November 2008

Iván Navarro and Courtney Smith

G Fine Art

Washington, D.C.

Iván Navarro’s absorbing sculptures often feature tube lights attached to tools or pieces of furniture. They glow brightly, but Navarro has darker intentions, alluding to oppression and torture, as in his native Chile, where Augusto Pinochet’s security forces used electric shocks to torment prisoners in the 1970s and ’80s.

Victor (2008) consists of a metal frame resembling a figure on all fours with fluorescent tubes running through its limbs and scalp like electricity coursing through bones. On its glass-covered back are stacked posters for viewers to take: one side shows an image of a hooded person holding a guitar and standing on top of another hooded figure; the reverse bears a translation of folksinger Víctor Jara’s unfinished poem “Estadio Chile,” a cri de coeur he wrote while captive in a Santiago sports arena after the 1973 military coup. Nearby, a four-minute video re-creates the scene on the poster as a narrator gravely reads Jara’s poem. It would be easy to dismiss the work as bluntly political, and the translation from video to still photo to sculpture is a bit literal. Yet the whole ensemble creates an affecting atmosphere of loss mixed with physical suffering and raises disturbing questions. Has the top figure subdued the other, or is the lower person offering himself as a human stage for the guitar player? Other Navarro pieces, such as Assembly Line (2007), which uses mirrors and fluorescent tubes to create the illusion of infinitely descending rods of light inside a black metal toolbox, show the artist’s more introspective side.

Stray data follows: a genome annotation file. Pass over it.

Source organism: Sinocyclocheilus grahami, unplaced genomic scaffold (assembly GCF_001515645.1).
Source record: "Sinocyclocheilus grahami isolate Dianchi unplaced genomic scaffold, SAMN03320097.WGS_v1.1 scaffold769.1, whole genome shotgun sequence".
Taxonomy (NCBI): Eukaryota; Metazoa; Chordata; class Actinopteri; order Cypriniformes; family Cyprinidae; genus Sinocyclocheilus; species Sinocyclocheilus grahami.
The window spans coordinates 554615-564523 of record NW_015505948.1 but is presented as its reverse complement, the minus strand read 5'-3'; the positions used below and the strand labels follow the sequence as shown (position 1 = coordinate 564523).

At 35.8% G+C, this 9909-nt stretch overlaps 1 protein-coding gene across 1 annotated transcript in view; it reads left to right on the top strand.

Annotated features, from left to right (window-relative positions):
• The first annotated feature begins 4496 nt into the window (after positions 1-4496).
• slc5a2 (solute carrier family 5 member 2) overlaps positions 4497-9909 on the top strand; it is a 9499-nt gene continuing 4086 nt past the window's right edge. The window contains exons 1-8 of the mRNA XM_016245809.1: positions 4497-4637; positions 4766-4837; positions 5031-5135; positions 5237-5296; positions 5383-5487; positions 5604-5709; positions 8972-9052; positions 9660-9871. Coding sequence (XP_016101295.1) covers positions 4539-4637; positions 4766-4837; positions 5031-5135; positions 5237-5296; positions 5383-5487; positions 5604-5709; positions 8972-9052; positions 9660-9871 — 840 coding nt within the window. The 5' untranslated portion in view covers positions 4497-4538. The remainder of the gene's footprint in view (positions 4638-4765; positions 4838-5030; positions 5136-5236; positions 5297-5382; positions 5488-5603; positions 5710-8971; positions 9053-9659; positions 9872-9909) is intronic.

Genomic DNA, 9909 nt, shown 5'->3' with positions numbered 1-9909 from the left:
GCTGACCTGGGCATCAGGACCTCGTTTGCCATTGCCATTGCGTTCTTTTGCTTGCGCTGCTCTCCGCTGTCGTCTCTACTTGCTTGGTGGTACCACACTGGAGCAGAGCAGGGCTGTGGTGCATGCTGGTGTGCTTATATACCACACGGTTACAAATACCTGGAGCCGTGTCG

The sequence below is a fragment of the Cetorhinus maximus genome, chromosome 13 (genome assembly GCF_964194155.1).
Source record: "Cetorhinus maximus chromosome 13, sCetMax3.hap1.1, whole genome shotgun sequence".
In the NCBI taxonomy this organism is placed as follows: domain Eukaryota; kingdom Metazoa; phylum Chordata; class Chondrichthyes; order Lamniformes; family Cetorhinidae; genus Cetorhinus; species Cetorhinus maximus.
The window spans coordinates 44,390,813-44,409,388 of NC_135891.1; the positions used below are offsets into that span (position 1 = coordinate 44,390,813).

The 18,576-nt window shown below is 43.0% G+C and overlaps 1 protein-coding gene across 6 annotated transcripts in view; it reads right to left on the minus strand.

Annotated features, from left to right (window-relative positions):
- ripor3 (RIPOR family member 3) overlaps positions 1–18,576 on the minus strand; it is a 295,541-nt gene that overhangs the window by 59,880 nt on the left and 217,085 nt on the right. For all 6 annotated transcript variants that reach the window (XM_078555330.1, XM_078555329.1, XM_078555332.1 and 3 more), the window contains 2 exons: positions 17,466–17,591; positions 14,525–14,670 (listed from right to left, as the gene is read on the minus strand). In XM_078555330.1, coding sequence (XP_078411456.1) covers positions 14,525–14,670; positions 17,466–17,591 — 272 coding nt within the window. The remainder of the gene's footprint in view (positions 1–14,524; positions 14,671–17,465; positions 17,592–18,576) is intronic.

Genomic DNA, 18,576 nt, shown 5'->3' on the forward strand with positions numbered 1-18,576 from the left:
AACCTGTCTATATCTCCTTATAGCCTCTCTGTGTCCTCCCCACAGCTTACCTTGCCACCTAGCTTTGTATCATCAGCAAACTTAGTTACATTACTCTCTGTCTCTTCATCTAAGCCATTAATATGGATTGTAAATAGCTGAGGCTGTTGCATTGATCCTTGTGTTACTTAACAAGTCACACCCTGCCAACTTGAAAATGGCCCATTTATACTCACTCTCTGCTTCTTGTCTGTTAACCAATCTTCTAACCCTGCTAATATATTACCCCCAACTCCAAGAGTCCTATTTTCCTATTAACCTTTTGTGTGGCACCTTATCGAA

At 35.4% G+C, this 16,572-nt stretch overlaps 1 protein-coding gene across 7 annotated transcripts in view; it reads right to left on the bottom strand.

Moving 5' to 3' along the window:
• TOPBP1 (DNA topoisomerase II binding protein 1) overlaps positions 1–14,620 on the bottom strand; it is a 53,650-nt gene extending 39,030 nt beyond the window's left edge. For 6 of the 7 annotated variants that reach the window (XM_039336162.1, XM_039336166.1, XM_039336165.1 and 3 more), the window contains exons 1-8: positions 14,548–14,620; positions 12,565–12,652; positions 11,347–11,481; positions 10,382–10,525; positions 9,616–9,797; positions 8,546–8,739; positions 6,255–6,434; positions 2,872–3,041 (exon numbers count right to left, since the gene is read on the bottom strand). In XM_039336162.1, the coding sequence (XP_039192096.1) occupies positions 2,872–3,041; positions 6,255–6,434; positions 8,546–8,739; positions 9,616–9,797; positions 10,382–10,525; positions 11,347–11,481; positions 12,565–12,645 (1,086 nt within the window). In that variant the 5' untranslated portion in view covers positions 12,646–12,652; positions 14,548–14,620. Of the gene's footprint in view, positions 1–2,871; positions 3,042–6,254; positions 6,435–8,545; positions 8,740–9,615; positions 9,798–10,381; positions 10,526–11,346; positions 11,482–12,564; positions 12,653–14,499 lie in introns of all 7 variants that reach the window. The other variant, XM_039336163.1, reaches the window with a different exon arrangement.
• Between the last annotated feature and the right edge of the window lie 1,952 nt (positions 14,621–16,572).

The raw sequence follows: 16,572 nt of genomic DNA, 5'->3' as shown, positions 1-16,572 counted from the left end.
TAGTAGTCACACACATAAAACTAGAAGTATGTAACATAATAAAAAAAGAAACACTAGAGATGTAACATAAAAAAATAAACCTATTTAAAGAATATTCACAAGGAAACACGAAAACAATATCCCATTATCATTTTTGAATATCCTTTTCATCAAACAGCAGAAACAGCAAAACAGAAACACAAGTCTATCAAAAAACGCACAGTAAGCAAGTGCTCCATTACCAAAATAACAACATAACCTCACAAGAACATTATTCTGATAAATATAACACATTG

Courtney Smith also reworks familiar objects into sculpture. In Tangram (2008), she sawed up a variety of ordinary tables, drawers, and shutters, and composed them into a sprawling study of textures and colors, a kind of deconstruction of the domestic. Smith and Navarro, who are married, collaborated on Kitchen Sink (2008), a sculpture made of roughly sawed furniture fragments arranged in a large square with an electric light at its center. In a room filled with their individual works, this mash-up felt a bit contrived.

–Roger Atwood